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Pressured into abortion: ‘None of my feminist friends offered to help me’

abortion

When Carol St. Amour became pregnant the first time, she wanted to keep her baby, but her boyfriend Jim made it clear he wanted her to have an abortion. He threatened to leave her if she gave birth. In the book “Life Stories,” St. Amour shared her story of forced abortion and regret.

St. Amour described herself at the time as a “pro-choice feminist,” but she didn’t want to raise her baby without a father. She said, “He stated he did not want me to have the baby, and that if I did, he’d leave me. I was crushed. I was a very open-minded, pro-choice feminist… But this was his child, too.”

St. Amour told a feminist friend about the pregnancy and that didn’t want an abortion, but the friend encouraged her to abort. St. Amour explained, “[S]he said, ‘Well, you can always have more children, but there’s only one Jim. So, if you love him…'” The lack of support from her friend was part of the reason St. Amour went to her doctor to discuss abortion. That doctor sent her to an abortion facility. She explained:

[W]anting very much to please [Jim], plus being fearful of his leaving me, I made an appointment to “discuss” this with my doctor… The doctor made arrangements to have the pregnancy terminated the following week. The place was ‘Women’s Medical Services’; I found out later that the doctor operated the place outside his OB/GYN practice.

The doctor, then, had a financial stake in her having an abortion.

 

Jim went with St. Amour to the abortion facility. St. Amour noted that she was the only woman having an abortion that day who was accompanied by a man. None of the fathers of the other women’s babies came with them to the abortion facility.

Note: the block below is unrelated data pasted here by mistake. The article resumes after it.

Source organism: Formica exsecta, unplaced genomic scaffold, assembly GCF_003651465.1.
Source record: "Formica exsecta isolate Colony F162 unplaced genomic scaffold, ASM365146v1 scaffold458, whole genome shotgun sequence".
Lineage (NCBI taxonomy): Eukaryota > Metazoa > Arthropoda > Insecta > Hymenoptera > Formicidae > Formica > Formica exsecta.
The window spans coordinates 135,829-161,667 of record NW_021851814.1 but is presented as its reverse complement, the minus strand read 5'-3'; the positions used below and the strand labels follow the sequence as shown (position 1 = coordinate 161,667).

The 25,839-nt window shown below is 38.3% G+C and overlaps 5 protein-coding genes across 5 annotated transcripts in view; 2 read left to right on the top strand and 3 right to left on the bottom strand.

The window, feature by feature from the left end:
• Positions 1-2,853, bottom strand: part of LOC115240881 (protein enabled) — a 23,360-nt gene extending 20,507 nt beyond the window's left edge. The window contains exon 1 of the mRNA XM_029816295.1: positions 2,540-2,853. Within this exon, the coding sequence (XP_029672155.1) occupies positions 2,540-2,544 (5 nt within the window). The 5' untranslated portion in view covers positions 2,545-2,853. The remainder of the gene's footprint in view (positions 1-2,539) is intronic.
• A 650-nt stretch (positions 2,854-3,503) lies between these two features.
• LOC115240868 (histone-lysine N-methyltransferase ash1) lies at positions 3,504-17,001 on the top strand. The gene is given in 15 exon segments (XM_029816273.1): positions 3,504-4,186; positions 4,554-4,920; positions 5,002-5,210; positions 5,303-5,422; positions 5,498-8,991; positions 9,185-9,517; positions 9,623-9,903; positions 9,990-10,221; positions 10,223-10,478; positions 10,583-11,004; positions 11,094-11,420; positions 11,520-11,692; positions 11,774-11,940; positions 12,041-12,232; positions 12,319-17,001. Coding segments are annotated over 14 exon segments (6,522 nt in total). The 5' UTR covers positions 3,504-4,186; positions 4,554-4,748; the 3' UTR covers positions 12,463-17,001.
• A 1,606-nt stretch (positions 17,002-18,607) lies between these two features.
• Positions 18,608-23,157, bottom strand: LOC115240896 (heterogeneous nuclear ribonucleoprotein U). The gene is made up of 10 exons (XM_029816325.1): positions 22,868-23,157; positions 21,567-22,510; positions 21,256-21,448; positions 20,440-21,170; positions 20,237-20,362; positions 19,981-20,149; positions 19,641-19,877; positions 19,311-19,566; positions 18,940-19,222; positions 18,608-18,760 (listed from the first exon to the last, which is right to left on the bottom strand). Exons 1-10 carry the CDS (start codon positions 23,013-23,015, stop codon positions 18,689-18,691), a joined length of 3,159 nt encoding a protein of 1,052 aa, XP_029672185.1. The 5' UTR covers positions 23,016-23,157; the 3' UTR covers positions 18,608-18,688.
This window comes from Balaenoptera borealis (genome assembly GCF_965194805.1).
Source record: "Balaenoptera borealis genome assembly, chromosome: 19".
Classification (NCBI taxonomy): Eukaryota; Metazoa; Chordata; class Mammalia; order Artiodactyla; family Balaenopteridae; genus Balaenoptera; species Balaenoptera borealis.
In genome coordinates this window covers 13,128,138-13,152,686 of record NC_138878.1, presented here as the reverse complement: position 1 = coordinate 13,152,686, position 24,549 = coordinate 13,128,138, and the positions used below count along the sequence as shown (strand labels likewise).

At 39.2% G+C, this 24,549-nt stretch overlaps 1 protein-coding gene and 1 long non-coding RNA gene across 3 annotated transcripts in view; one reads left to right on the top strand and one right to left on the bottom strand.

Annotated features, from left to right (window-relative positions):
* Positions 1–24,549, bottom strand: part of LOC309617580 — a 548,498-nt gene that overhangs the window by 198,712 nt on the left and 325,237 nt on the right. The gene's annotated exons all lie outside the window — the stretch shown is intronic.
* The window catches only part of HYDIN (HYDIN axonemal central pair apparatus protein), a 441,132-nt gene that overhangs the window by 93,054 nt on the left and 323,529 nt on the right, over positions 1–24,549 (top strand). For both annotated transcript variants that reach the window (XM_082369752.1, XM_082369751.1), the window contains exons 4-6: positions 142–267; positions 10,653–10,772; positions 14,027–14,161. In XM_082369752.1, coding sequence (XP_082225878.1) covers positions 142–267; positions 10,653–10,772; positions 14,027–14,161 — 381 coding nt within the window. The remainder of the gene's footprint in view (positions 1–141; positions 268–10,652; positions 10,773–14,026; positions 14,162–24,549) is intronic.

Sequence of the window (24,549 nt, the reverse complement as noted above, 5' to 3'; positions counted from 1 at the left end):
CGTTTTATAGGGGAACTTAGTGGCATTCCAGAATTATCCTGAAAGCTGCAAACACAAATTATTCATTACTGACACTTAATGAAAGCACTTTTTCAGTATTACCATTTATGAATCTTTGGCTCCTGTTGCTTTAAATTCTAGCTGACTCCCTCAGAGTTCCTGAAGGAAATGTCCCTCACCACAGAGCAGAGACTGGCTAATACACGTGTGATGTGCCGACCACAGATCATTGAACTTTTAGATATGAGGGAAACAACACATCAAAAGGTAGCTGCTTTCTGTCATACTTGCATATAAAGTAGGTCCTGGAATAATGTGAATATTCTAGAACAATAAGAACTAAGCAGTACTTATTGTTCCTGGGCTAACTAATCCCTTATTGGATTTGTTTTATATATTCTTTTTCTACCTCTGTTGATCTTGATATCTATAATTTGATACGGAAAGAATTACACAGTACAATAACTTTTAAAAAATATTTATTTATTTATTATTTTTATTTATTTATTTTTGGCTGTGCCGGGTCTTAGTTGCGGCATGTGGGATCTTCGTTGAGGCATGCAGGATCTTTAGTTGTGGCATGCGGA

She recalled that she did not receive any counseling at the abortion facility:

I remember the assistant’s very cold, businesslike manner, not too talkative… there was no compassion or counseling, just an attitude of “let’s get it over with, there are many patients to deal with.”

The abortion itself was traumatic for St. Amour. “I was instructed to get up on the table, put my legs in the stirrups and relax… The doctor began inserting this and that, and then the machine started,” she said. “The noise was unforgettable… I felt this gripping pain – it hurt so bad that I cried out. The doctor told me to ‘shut up’ because there were ‘other girls’ and the ‘walls were thin.’

St. Amour went on to marry Jim, who coerced her into a second abortion. She fell into drug abuse and heavy drinking, as is common for women who undergo abortions. Her marriage to Jim was filled with conflict and arguments and eventually, they divorced. She later blamed her problems with addiction on her abortions.

READ: Tragic stories should never be weaponized to justify killing preborn children

By the time she was 31, St. Amour had developed cervical cancer and lost her fertility. Childless, she now regrets her abortions. She wonders where the feminists were who should have helped her to be strong and not give in to a man’s demands. She explained:

Where was the feminists’ protection of my rights at the doctor’s office and the abortion clinic? No feminist was encouraging my male chauvinistic boyfriend to take a walk. None of my feminist friends offered to really help me. No, they rallied to his side.

Forced abortion is a common occurrence, though the abortion industry tends to turn a blind eye to it. A study in the Journal of American Physicians and Surgeons found that nearly three-quarters (73.8%) of women who have undergone abortions reported experiencing some level of pressure to do so. A 2019 study on abortion and mental health compared women who aborted “wanted” babies to those who aborted “unwanted” babies. Both groups of women suffered increased risks to their mental health after the abortions, but the study noted that “[w]omen who terminated one or more wanted pregnancies experienced a 43% higher risk of affective problems… relative to childbirth, compared to women terminating only unwanted pregnancies.”

Source: DC Reardon Life Stories (Wheaton, Illinois: Crossway Books, 1992) 65-66, 68

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